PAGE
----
As some of you may know, Central Texas has had some of the worst weather these past 2 months, and because of that we had a little outside tidying up to do. With winds sometimes gusting up to 70 mph, our backyard fence took a beating. Three of the fence posts cracked and started to lean. Since we hope to have an appraisal done soon, fixing the fence was placed at the top of the to-do list. We don’t have any experience with fences, but after a few YouTube tutorials (we used this one), we felt we could tackle this; no problem, piece of cake…piece of crumb cake.
Step 1 was getting supplies. We went to Lowes and bought a paracord rope that was rated around 150 lbs. (I wanted the 550 lbs rated paracord, just in case I get called to action with my mad paracord skills, but marriage is about compromise.) We also purchased these USP Steel Painted Post Base brackets. (If you google them, the popular name is EZ Fence Mender.) They came in around $15 for two of them (we bought 2 packs), and considering we were quoted $300 by a professional to fix the posts, we were certainly coming out ahead. It was at this point that we should have also purchased a mallet — more on that later.
Once home, I tied 2 of the fence posts to the nearby tree to temporarily fix the lean. At this point it was still raining off and on, so I wanted to make sure that if any strong winds came around before we had a chance to fix the posts, we wouldn’t have to worry about the fence completely falling over.
When the weather cleared a few days later, I started digging around the fence posts, braving the hoards of mosquitoes, looking for the concrete that is supposed to be around the bottom of the posts. Thankfully, I did find concrete around all of our fence posts. Had I not found concrete, then I would have had to dig down an additional 6 inches and pour concrete after I used the fence mender.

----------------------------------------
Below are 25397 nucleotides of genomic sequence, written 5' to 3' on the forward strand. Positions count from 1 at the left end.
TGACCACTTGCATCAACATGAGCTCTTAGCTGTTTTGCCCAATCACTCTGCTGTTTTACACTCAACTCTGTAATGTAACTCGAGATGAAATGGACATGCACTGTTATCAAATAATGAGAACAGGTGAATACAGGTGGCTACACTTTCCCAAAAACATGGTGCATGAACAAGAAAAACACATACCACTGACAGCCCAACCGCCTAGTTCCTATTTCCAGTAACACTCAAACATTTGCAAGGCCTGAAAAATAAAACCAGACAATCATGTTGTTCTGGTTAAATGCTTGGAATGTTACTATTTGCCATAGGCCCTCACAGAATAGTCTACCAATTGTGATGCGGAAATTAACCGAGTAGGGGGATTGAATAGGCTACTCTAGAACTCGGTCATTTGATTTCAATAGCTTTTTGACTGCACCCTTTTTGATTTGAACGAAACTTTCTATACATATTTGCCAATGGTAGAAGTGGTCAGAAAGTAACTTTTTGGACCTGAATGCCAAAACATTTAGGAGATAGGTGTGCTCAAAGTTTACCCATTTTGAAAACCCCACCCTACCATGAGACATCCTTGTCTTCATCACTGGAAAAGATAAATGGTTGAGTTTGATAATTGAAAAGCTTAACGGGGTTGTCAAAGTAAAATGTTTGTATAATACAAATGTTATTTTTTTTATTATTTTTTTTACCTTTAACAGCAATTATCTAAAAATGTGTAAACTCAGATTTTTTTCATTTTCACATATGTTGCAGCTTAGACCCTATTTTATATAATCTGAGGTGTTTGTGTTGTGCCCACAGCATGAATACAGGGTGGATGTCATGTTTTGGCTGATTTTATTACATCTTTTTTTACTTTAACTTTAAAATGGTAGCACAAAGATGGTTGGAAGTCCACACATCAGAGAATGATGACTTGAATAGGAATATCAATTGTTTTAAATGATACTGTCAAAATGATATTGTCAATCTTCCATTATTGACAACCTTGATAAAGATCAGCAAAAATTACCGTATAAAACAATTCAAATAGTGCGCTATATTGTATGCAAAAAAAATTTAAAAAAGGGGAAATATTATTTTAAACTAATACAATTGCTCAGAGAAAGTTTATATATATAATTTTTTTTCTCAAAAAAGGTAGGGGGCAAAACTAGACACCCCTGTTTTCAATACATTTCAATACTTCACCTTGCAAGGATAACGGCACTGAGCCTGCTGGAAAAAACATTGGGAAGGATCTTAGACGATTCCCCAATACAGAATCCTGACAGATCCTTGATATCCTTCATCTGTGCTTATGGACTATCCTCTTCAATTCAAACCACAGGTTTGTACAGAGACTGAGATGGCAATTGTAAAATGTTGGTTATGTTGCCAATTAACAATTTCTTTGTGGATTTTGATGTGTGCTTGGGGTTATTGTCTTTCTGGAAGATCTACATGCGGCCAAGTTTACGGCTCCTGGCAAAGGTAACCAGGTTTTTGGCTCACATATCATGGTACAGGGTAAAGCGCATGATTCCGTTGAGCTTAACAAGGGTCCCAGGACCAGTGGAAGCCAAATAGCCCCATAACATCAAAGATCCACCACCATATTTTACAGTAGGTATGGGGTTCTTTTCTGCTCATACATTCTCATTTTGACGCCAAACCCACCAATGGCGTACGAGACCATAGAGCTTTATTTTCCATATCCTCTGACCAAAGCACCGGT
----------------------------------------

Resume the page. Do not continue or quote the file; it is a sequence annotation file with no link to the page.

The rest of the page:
I would like to say that I went into the storage shed and came back with Thor’s hammer and with the biceps to match, but sadly all we have is a cheap dollar store, very anti-climatic, tears rolling down my face hammer. I pulled the rope around the fence until the fence registered plumb on my level. Then, per the instructions, I inserted the bracket at the base of the post, at a slight angle, and started hammering away with all my might trying to force the bracket between the post and the concrete. And boy, was it ever an epic fight to make that thing move! With every swing of the hammer, I was chastising myself for not also purchasing a mallet.
After a few hits, I went for my ear plugs. (I highly suggest using ear plugs. It was unbearably loud.) I’m not certain that I got the brackets a far into the ground as they should be, but I got them as far as they would physically go. After double checking that everything was still level, I proceeded to drill the bracket into the fence post with wood screws.
I untied the paracord, holding my breath the entire time. Success! The post was upright and level. I did the same thing to the second post. Cue “Everything Is Awesome”.
Then the mic dropped. All of that awesome ended when I started the third post. When hammering into the base on the third post I notice that the bracket went right into it. The post was so rotten at certain parts that it didn’t take much strength to tear it up. I decided to hammer down as far as I could, and then just drilled the wood screws where I could. Some of the screws didn’t hold with all the rot, but others held it in enough to that the post wasn’t going anywhere. The final analysis on that one is that it needs to be replaced, but until we can get around to doing that, the bracket is holding it mostly in place; there is still a slight lean to it. It’s like one of those “Weekend at Bernie’s” kind of things — but for fence posts.
My advice for anyone else trying these type of fence menders is to make sure you have an awesome hammer, preferably a mallet. But other than that, I’d say the fence menders work! And don’t worry, we’ll give you the tell-all when we actually replace the rotten fence post.